A technique has been used to induce lucid dreaming, and it has been verified officially for the first time! It might prove to be even more effective if it’s combined with others. After the trial, half of the participants lucidly dreamed, and this may be a record-breaking success percentage in only a week without using external intervention.
A lucid dream is a dream during which the dreamer is aware of dreaming. During lucid dreaming, the dreamer may be able to exert some degree of control over the dream characters, narrative, and environment. It has been disproven by experts for long time, but now science has confirmed.. it does exist! It has also found some methods that work.
Some of them require advance equipment, but others are far from reliable. It’s pity because as much as we enjoy the good dreams, they also have potential to heal traumas and control unhealthy behavior. Dr Denholm Aspy (scientist and expert in the field of lucid dreaming) of the University of Adelaide wondered if combining techniques would bring greater success.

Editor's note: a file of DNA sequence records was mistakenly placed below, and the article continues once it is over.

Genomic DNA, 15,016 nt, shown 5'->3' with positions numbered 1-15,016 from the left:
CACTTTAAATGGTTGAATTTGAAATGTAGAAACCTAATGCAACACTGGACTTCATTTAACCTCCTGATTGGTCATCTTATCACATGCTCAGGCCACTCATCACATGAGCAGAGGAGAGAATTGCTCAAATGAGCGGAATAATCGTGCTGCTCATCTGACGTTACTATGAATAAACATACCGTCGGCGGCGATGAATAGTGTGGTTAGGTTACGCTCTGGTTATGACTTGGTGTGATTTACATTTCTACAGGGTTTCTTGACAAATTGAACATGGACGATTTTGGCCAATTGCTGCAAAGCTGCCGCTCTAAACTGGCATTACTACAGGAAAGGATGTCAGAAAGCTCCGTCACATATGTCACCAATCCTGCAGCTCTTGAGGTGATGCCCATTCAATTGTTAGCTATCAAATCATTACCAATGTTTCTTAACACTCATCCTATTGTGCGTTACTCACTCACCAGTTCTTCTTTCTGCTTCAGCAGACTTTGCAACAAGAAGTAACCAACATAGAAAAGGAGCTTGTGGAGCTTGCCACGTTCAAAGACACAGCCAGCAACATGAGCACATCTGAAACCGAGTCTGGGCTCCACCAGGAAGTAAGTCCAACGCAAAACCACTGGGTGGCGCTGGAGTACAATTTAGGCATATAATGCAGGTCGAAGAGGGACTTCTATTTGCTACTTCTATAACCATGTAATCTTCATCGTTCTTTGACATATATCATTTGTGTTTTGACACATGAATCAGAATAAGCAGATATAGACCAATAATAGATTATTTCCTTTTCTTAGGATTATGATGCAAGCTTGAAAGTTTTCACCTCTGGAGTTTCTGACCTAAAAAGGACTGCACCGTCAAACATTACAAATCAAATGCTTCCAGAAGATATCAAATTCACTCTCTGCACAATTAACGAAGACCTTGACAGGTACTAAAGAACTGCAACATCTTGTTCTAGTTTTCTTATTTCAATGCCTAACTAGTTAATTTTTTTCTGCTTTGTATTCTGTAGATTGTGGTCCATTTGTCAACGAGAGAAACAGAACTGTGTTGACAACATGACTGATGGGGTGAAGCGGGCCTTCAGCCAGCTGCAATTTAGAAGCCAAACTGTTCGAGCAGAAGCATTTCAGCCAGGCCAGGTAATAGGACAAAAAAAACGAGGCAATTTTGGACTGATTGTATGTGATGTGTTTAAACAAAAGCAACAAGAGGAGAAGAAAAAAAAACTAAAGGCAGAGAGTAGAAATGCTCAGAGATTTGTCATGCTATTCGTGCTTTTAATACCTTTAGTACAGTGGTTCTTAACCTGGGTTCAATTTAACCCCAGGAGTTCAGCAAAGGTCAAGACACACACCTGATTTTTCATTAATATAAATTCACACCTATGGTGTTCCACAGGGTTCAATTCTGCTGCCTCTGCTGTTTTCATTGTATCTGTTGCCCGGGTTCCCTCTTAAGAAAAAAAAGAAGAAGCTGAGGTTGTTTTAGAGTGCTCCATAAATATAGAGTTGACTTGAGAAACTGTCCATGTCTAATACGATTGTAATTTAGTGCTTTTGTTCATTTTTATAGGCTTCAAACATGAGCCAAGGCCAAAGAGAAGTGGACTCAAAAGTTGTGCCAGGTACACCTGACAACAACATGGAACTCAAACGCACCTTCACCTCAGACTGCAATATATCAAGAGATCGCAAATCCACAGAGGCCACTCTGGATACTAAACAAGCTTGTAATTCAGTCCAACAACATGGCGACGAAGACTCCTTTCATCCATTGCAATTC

A sample of 169 Australian participants completed a pretest questionnaire, provided baseline logbook data in Week 1, and practiced lucid dream induction techniques in Week 2. Results showed that the combination of reality testing, WBTB (Wake back to bed) and the MILD (Mnemonic induction of lucid dreams) technique was effective at inducing lucid dreams. Several factors that influenced the effectiveness of the MILD technique were identified, including general dream recall and the amount of time taken to fall asleep after finishing the technique.
In the journal Dreaming, Aspy reports that reality testing on its own produced no benefit, but the ones who tried the combo of reality testing and MILD, 53% had a lucid dream, while 17% had successful lucid dream every night! Isn’t that great?!
He told IFLScience that this exceeds any previous study conducted without interventions such as masks that shine lights in people’s eyes on detecting REM sleep.
Aspy concluded that the lucid dreams may be entirely accredited to MILD. His success rate exceeds that of previous studies of MILD, even those conducted by the inventor himself.
On average, 55% of the people have experienced one lucid dream or more in their lifetime. Aspy himself became immensely into lucid dreaming after having one as a child… and changed his psychology PhD from studying non-verbal communication after having a lucid dream the night before he was to begin his doctorate.
Aspy told IFLScience that most lucid dreamers initially wake quickly, but with experience we can learn to extend them up to an hour!
Aspy is seeking volunteers for further studies and chose one-week trial period in the hope of producing an effect quickly enough to be suitable for future studies of applications like treating nighmares.
Sources used: IFL Science